This week, President-elect Joe Biden previewed several ways he plans to take bold action upon assuming office in January. Among the most immediately consequential would be his promise to appoint a "Supply Commander" to "take command of the national supply chain for essential equipment, medications, and protective gear."
Overburdened hospital capacity was one of the primary concerns cited by proponents of lockdowns as the COVID-19 pandemic gained steam in spring 2020. The system's continued potential vulnerability is now a doubly contentious issue. On one hand, there are renewed calls for stricter lockdowns; on the other, there is criticism that the system did not improve under incumbent President Donald Trump's watch.
"We can no longer leave this to the private sector," proclaims Biden's website. "The Supply Commander should work with every governor to determine their needs, and then coordinate production and delivery of those needs in a timely and efficient manner. And, the Supply Commander should direct the distribution of critical equipment as cases peak at different times in different states or territories."
In reality, the health care industry uniquely confounds both sides of the oversimplified "market vs. government" debate. Markets are essential to allocate resources in a complex modern society, but the U.S. health care system lacks the chief vehicle through which markets accomplish this end: reliable and responsive prices.
The U.S. health care system's combination of large private insurers and government mandates and subsidies fuels a system where both doctors and patients rarely consider the cost of services when making decisions––hardly a free market. Reform allowing prices to act as reliable signals would require politicking, legislation, implementation, and learning by market participants that would long outlast the current pandemic.
This alone does not make the case for a command-driven medical supply chain, even in the very short run. Nor does the Trump administration's response truly leave supply to the private sector, as Biden seems to be claiming. White House trade and policy adviser Peter Navarro was among those sounding the alarm on overburdened supply chains early in the pandemic, albeit with undertones of the president's and his own economic nationalism.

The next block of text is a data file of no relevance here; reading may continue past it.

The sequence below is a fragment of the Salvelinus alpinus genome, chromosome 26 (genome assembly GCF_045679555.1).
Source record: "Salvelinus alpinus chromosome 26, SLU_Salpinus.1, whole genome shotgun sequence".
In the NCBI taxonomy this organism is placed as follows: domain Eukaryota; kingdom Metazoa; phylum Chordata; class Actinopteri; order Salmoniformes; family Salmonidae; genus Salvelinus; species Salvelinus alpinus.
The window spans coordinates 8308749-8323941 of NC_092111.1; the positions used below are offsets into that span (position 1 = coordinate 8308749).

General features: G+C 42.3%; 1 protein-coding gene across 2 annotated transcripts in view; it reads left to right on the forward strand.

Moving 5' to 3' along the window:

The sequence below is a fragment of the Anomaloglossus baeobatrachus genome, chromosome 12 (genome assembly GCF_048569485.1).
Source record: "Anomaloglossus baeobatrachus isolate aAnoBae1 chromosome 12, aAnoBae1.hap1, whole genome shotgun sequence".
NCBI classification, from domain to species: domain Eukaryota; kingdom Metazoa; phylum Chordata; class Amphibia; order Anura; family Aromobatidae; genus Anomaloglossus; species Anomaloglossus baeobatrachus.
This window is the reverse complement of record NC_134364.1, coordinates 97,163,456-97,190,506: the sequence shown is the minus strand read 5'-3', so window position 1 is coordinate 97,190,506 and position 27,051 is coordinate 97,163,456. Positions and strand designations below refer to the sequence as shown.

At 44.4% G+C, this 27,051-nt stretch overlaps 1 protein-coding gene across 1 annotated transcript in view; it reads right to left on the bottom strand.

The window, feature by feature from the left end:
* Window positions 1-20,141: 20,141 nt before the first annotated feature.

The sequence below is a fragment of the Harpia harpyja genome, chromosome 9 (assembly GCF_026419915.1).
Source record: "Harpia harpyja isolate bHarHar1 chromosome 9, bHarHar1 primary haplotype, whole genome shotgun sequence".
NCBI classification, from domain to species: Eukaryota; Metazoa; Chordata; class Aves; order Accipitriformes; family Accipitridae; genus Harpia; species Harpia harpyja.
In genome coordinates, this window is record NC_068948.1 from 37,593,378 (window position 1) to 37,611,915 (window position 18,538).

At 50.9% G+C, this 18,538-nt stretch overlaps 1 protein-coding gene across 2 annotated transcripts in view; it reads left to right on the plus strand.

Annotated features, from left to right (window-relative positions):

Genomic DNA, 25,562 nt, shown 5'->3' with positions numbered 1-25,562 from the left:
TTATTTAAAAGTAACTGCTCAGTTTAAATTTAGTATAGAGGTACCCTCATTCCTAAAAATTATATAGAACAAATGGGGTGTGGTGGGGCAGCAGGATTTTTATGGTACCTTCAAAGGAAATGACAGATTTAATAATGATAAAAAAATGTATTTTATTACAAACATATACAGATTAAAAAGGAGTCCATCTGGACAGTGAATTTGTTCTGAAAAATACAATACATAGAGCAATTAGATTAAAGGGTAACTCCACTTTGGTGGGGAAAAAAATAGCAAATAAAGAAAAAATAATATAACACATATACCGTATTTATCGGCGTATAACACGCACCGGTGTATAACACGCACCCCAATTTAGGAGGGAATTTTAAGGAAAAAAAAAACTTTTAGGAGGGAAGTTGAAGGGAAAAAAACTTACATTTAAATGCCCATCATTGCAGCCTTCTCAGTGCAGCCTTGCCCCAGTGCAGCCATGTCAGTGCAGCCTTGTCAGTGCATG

While its approach has been hotly debated, the White House convened a supply chain task force by early April, and a Strategic National Stockpile (SNS) of health supplies has existed since the George W. Bush administration. In a September 2020 Harvard Business Review op-ed, three government officials involved with the task force wrote about their experience with the SNS and made recommendations for its improvement.
The three officials' recommendations (more visibility within government, more information, more expertise) reflect their desire for a hands-on government approach. However, a closer look at those recommendations coupled with the officials' experiences working with hospitals highlight many of the problems a centralized Supply Commander may worsen rather than solve.
The officials encountered exactly the pattern of individual behavior that defines many, if not most, shortages––hoarding: "Unsurprisingly, medical organizations, facing critical shortages, have been hoarding information as well as supplies. We observed hospitals that were reluctant to share any type of information on their material stocks. One hospital administrator we spoke with stated that the nursing staff was hiding PPE in cabinets, afraid the equipment would be taken away and sent to other hospitals."
The SNS is also drowning in the massive bureaucracy of several large federal agencies. One wonders, when forced to move to a new supply chain built with unfamiliar technology from the top down and allocated medical supplies by command under the new president, how local hospitals will stay afloat in the bureaucracy Biden hopes to create.
Biden and Navarro both characterize shortages as a failure of total national production. But we also see some hospitals with surpluses of certain supplies while others run out. Economic adjustments are not instantaneous in the real world, and this allocation problem promises to be tenaciously vexing during a pandemic that strikes with a high degree of unpredictability and unevenness.
Hoarding behavior suggests that medical professionals, likely in some degree of desperation, are holding onto supplies because they have lost confidence they'll be able to reacquire them if needed. The officials' instincts tend toward Biden-esque command when they propose a tech-heavy regime of surveillance including blockchain documentation, QR codes, and a virtual "control tower" to restore that confidence.
In a crisis where hospital workers have become adversarial to officials' tactics, imposing an all-seeing eye through cutting-edge technology carries risks. Instead of forcing hospital workers to adopt new technology in the middle of a crisis so that officials can better assess and reallocate excess supplies, hospitals must be autonomous actors in the supply chain for medical equipment. They are simply better-informed about their own circumstances than the state governors who Biden envisions as conduits of information to the Supply Commander.
Especially with pandemic-era time constraints, the medical supply chain may never function exactly as we hope. But adjustments that are responsive to the needs of hospitals could rebuild their confidence that new supplies are quickly obtainable even during unpredictable times. Until then, hoarding and shortages are all but guaranteed.